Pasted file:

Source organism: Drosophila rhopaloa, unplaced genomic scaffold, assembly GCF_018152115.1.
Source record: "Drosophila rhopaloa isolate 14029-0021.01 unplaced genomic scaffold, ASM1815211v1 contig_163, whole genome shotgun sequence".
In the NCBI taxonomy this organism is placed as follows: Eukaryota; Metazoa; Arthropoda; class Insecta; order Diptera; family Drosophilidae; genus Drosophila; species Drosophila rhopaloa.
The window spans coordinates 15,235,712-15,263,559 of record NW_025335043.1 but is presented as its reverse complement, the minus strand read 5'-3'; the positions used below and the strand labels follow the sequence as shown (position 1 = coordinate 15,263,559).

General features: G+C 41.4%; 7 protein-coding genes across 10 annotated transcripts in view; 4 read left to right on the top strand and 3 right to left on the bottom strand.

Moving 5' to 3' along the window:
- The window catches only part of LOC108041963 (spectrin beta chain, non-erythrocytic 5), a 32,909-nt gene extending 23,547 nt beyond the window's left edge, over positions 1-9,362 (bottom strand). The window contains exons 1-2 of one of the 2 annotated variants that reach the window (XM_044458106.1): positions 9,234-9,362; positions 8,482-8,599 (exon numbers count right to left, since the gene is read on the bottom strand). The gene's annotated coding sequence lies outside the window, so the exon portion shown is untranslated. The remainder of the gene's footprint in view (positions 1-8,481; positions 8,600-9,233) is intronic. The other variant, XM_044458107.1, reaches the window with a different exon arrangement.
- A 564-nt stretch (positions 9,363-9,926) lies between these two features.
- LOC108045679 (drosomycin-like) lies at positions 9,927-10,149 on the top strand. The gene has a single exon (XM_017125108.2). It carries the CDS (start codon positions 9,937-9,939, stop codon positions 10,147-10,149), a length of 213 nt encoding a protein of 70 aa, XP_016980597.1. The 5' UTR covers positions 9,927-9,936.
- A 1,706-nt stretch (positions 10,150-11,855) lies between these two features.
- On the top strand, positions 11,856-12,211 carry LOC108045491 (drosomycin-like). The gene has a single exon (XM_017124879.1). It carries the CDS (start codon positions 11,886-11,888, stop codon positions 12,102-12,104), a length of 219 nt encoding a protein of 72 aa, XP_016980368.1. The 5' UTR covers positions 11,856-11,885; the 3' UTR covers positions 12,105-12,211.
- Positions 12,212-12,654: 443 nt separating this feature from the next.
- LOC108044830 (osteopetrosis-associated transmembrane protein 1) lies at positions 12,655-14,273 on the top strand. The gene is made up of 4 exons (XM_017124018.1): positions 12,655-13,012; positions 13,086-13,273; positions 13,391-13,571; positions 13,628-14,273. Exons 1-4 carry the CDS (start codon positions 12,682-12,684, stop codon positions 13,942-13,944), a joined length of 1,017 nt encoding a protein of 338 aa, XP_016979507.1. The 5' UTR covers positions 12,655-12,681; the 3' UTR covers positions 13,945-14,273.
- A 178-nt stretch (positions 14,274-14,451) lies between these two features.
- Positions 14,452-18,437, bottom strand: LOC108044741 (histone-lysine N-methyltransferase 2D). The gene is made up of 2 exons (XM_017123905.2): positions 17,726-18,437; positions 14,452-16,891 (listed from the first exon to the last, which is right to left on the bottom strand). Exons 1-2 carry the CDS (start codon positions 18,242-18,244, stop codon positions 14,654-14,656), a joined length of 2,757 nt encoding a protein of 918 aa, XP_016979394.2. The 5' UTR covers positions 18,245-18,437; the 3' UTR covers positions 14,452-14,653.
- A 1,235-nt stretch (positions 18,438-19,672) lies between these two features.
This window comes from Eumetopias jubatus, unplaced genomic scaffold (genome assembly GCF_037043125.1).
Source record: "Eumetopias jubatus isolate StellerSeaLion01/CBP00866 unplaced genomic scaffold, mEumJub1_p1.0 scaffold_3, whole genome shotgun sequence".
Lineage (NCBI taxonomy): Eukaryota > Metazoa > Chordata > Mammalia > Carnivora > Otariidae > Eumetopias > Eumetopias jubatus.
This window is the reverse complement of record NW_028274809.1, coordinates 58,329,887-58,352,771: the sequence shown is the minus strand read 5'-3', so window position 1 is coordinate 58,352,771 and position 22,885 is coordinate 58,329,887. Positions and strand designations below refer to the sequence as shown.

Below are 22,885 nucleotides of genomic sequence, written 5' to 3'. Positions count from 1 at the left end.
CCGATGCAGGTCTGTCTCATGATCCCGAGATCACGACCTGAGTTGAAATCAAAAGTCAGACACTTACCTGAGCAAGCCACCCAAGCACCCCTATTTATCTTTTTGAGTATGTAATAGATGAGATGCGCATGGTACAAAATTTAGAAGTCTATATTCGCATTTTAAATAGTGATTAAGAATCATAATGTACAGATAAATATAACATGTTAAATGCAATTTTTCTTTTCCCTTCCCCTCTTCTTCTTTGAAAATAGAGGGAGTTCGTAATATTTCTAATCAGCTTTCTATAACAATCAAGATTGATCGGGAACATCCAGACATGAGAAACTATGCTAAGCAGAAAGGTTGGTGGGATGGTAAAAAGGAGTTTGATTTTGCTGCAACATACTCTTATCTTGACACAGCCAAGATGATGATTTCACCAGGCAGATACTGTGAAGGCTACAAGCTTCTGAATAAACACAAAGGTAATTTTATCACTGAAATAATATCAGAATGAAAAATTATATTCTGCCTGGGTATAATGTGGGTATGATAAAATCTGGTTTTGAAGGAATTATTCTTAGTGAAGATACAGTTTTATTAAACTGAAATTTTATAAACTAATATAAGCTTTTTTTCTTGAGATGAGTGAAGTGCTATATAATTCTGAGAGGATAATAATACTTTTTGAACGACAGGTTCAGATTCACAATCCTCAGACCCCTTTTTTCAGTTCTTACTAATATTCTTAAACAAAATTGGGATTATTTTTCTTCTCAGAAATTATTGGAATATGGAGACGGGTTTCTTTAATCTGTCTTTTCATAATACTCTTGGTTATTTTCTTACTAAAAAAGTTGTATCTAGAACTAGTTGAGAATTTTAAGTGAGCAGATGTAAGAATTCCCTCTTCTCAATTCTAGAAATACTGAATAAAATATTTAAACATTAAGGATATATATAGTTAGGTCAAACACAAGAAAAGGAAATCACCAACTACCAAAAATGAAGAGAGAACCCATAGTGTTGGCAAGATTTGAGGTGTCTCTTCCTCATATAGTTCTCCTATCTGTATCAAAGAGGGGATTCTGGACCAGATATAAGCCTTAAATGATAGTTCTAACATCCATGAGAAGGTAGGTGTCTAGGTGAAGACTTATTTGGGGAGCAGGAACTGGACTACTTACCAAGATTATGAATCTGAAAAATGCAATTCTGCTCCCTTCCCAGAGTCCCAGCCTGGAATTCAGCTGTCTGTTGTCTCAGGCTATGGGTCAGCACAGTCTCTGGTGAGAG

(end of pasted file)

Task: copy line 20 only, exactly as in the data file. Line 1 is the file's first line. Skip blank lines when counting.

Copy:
This window is the reverse complement of record NW_028274809.1, coordinates 58,329,887-58,352,771: the sequence shown is the minus strand read 5'-3', so window position 1 is coordinate 58,352,771 and position 22,885 is coordinate 58,329,887. Positions and strand designations below refer to the sequence as shown.